General Motors Corp. on Tuesday became the first automaker to join a business coalition dedicated to reducing greenhouse gas emissions that are tied to global warming.
The nation's biggest automaker joined the United States Climate Action Partnership along with 13 other newcomers including Dow Chemical Co. and PepsiCo Inc.
"GM is very pleased to join USCAP to proactively address the concerns posed by climate change and applauds its members for recognizing the important role that technology can play in achieving an economy-wide solution," GM Chairman and CEO Rick Wagoner said in a statement.
In testimony before Congress in March, Wagoner said the time had arrived for automakers to develop a "comprehensive and forward-looking national strategy" aimed at reducing oil consumption and carbon dioxide emissions.
The partnership is an alliance of big business and environmental groups that in January told President Bush that mandatory emissions caps are needed to reduce the flow of carbon dioxide and other heat-trapping gases into the atmosphere.
With Tuesday's additions, there now are 27 members of USCAP, said John Files, a spokesman for the coalition.
Companies that already had joined the partnership include Royal Dutch Shell's U.S. arm, London-based oil company BP PLC and Houston-based ConocoPhillips. Other members include General Electric Co., Alcoa Inc., DuPont Co., Caterpillar Inc. and Duke Energy Corp.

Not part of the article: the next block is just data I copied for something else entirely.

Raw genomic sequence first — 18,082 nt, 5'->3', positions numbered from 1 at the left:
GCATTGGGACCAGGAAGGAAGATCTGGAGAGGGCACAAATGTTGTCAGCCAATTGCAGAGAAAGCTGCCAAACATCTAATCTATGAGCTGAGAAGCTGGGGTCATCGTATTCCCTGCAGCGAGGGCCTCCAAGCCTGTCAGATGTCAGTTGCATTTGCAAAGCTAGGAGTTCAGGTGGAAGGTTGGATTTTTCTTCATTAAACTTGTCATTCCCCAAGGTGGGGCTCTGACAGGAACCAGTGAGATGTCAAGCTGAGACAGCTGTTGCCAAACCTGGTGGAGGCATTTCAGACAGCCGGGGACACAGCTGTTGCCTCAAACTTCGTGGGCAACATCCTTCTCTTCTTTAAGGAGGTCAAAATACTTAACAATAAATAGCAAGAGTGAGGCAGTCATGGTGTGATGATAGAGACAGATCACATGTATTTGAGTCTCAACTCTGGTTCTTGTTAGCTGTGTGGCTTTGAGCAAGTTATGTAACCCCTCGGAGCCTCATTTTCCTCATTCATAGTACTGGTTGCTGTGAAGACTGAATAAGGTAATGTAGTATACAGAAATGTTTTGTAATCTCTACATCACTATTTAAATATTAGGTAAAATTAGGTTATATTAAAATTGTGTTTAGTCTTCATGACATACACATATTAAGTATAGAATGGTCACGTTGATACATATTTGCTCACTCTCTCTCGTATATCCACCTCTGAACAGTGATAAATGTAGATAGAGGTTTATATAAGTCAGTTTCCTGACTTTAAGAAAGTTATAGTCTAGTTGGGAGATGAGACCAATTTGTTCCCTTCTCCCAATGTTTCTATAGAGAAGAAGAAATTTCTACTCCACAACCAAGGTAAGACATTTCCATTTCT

In January, the CEOs of 10 members said in a letter to Bush that the cornerstone of climate policy should be an economy-wide emissions cap-and-trade system.
The CEOs have said mandatory reductions of heat-trapping emissions can be imposed without economic harm and would lead to economic opportunities if done across the economy and with provisions to mitigate costs.
Many of the corporate members already have voluntarily moved to curb greenhouse emissions, but some corporate executives have noted they don't believe voluntary efforts will suffice.
GM sees vehicles powered by numerous energy sources as key way to reduce greenhouse emissions.
"A central element as we see it is energy diversity, being able to offer consumers vehicles that can be powered by many different energy sources and advanced propulsion systems to help displace petroleum and reduce greenhouse gas emissions," Wagoner said in the statement.